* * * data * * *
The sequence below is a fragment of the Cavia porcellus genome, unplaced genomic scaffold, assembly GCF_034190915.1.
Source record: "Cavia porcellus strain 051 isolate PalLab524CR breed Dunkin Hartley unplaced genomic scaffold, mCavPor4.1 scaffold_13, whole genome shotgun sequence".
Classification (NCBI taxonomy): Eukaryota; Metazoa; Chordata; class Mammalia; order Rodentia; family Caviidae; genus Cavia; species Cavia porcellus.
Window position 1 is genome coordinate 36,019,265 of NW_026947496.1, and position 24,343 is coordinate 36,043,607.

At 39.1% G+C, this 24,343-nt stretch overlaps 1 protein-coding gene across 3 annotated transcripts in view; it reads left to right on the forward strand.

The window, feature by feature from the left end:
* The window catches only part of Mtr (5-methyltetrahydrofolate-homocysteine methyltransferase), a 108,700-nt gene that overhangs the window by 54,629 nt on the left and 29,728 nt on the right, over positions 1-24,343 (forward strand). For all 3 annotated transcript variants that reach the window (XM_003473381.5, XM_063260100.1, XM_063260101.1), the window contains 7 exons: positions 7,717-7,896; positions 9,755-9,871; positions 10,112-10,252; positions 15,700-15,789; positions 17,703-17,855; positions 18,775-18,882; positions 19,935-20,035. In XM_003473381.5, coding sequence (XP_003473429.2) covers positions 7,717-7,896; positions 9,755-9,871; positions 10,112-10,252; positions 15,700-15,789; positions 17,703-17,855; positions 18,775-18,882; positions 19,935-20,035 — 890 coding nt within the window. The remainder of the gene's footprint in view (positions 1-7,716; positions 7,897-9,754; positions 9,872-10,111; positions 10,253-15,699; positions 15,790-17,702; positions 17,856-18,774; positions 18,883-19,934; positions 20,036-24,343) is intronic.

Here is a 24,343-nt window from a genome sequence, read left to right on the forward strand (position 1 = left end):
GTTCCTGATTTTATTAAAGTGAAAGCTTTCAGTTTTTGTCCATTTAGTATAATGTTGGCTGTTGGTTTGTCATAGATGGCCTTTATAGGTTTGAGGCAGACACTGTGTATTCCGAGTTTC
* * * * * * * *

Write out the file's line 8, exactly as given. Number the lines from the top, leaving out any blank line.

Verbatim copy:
Here is a 24,343-nt window from a genome sequence, read left to right on the forward strand (position 1 = left end):